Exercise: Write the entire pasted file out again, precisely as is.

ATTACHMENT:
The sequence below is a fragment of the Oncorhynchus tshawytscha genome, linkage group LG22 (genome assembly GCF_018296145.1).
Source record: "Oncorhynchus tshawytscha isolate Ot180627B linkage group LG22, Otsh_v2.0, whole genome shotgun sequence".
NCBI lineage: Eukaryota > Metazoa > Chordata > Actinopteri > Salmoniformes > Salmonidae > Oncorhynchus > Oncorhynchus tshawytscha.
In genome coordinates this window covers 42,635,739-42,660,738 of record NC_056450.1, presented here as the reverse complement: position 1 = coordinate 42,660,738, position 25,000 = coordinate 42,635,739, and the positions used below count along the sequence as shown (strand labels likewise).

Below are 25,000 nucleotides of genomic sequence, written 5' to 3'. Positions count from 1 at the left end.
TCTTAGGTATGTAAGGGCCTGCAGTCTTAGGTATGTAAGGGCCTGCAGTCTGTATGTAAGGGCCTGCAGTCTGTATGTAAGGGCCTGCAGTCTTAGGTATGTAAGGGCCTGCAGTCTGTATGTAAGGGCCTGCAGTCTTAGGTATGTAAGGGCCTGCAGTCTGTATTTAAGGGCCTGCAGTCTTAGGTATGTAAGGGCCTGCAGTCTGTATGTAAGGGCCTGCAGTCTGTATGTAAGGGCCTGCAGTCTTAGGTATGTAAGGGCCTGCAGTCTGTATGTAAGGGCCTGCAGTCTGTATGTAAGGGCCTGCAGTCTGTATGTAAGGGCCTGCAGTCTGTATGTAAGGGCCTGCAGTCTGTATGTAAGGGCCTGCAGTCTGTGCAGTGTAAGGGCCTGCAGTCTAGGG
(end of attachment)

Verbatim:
The sequence below is a fragment of the Oncorhynchus tshawytscha genome, linkage group LG22 (genome assembly GCF_018296145.1).
Source record: "Oncorhynchus tshawytscha isolate Ot180627B linkage group LG22, Otsh_v2.0, whole genome shotgun sequence".
NCBI lineage: Eukaryota > Metazoa > Chordata > Actinopteri > Salmoniformes > Salmonidae > Oncorhynchus > Oncorhynchus tshawytscha.
In genome coordinates this window covers 42,635,739-42,660,738 of record NC_056450.1, presented here as the reverse complement: position 1 = coordinate 42,660,738, position 25,000 = coordinate 42,635,739, and the positions used below count along the sequence as shown (strand labels likewise).

Below are 25,000 nucleotides of genomic sequence, written 5' to 3'. Positions count from 1 at the left end.
TCTTAGGTATGTAAGGGCCTGCAGTCTTAGGTATGTAAGGGCCTGCAGTCTGTATGTAAGGGCCTGCAGTCTGTATGTAAGGGCCTGCAGTCTTAGGTATGTAAGGGCCTGCAGTCTGTATGTAAGGGCCTGCAGTCTTAGGTATGTAAGGGCCTGCAGTCTGTATTTAAGGGCCTGCAGTCTTAGGTATGTAAGGGCCTGCAGTCTGTATGTAAGGGCCTGCAGTCTGTATGTAAGGGCCTGCAGTCTTAGGTATGTAAGGGCCTGCAGTCTGTATGTAAGGGCCTGCAGTCTGTATGTAAGGGCCTGCAGTCTGTATGTAAGGGCCTGCAGTCTGTATGTAAGGGCCTGCAGTCTGTATGTAAGGGCCTGCAGTCTGTGCAGTGTAAGGGCCTGCAGTCTAGGG